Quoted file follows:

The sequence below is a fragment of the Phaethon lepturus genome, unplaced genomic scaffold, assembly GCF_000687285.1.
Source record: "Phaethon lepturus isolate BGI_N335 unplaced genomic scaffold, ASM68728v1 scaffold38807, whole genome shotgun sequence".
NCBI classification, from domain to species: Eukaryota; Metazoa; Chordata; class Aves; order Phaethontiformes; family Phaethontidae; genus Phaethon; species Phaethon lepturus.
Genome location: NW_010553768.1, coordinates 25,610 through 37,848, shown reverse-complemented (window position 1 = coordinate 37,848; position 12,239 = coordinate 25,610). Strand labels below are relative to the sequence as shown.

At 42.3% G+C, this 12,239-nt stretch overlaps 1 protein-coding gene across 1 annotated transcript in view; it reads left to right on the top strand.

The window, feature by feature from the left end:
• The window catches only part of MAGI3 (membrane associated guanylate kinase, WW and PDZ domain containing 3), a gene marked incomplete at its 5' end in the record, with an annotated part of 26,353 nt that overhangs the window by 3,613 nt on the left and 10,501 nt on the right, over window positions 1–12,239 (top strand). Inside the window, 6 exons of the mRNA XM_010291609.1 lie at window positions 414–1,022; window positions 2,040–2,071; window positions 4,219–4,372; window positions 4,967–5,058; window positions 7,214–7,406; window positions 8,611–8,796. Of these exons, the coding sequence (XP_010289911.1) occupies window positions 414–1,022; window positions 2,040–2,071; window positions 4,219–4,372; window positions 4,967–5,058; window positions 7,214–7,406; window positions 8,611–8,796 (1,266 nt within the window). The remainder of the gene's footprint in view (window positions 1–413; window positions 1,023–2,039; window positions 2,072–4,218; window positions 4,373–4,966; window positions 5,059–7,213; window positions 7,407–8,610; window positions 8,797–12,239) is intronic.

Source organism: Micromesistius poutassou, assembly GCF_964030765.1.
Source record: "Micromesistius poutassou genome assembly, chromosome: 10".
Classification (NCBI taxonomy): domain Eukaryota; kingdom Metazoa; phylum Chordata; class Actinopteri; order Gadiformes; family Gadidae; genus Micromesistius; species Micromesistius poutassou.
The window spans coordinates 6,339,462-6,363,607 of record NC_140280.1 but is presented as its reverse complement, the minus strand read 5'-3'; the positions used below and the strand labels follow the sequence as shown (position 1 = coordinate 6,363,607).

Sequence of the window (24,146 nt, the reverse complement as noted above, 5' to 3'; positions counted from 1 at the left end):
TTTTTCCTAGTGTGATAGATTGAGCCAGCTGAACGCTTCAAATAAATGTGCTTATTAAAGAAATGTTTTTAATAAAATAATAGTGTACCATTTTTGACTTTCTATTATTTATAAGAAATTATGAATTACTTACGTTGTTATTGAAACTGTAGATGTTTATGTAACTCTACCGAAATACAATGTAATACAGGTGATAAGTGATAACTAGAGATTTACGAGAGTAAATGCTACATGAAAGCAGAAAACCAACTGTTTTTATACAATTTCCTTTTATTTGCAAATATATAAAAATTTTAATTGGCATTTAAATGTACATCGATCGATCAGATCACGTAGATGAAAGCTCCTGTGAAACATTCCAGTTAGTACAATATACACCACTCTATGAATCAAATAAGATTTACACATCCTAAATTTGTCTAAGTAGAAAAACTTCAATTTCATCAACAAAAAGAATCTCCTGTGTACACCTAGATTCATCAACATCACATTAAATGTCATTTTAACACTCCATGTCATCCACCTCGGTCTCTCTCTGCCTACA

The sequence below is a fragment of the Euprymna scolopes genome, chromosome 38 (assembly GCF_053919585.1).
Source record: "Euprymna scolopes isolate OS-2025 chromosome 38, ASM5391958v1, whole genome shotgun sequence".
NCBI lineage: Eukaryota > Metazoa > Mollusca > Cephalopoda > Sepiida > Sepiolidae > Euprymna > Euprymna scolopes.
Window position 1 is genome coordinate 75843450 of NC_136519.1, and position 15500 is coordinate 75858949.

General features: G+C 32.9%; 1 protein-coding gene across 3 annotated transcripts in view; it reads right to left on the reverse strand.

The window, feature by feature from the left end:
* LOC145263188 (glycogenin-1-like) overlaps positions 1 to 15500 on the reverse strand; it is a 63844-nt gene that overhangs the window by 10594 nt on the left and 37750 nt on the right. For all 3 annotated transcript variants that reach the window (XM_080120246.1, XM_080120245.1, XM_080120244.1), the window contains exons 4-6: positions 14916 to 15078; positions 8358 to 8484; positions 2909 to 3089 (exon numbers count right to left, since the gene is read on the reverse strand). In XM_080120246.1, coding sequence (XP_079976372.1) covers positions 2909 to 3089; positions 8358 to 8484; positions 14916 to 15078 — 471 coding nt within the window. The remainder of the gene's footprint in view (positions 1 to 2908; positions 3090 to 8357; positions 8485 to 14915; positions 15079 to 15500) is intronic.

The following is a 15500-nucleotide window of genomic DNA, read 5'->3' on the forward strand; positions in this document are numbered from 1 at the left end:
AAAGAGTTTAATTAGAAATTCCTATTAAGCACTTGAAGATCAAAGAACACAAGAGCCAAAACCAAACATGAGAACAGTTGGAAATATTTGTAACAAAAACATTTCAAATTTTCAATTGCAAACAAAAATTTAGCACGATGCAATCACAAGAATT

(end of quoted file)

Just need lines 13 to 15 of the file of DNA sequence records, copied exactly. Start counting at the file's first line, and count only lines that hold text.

TTTTTCCTAGTGTGATAGATTGAGCCAGCTGAACGCTTCAAATAAATGTGCTTATTAAAGAAATGTTTTTAATAAAATAATAGTGTACCATTTTTGACTTTCTATTATTTATAAGAAATTATGAATTACTTACGTTGTTATTGAAACTGTAGATGTTTATGTAACTCTACCGAAATACAATGTAATACAGGTGATAAGTGATAACTAGAGATTTACGAGAGTAAATGCTACATGAAAGCAGAAAACCAACTGTTTTTATACAATTTCCTTTTATTTGCAAATATATAAAAATTTTAATTGGCATTTAAATGTACATCGATCGATCAGATCACGTAGATGAAAGCTCCTGTGAAACATTCCAGTTAGTACAATATACACCACTCTATGAATCAAATAAGATTTACACATCCTAAATTTGTCTAAGTAGAAAAACTTCAATTTCATCAACAAAAAGAATCTCCTGTGTACACCTAGATTCATCAACATCACATTAAATGTCATTTTAACACTCCATGTCATCCACCTCGGTCTCTCTCTGCCTACA

The sequence below is a fragment of the Euprymna scolopes genome, chromosome 38 (assembly GCF_053919585.1).
Source record: "Euprymna scolopes isolate OS-2025 chromosome 38, ASM5391958v1, whole genome shotgun sequence".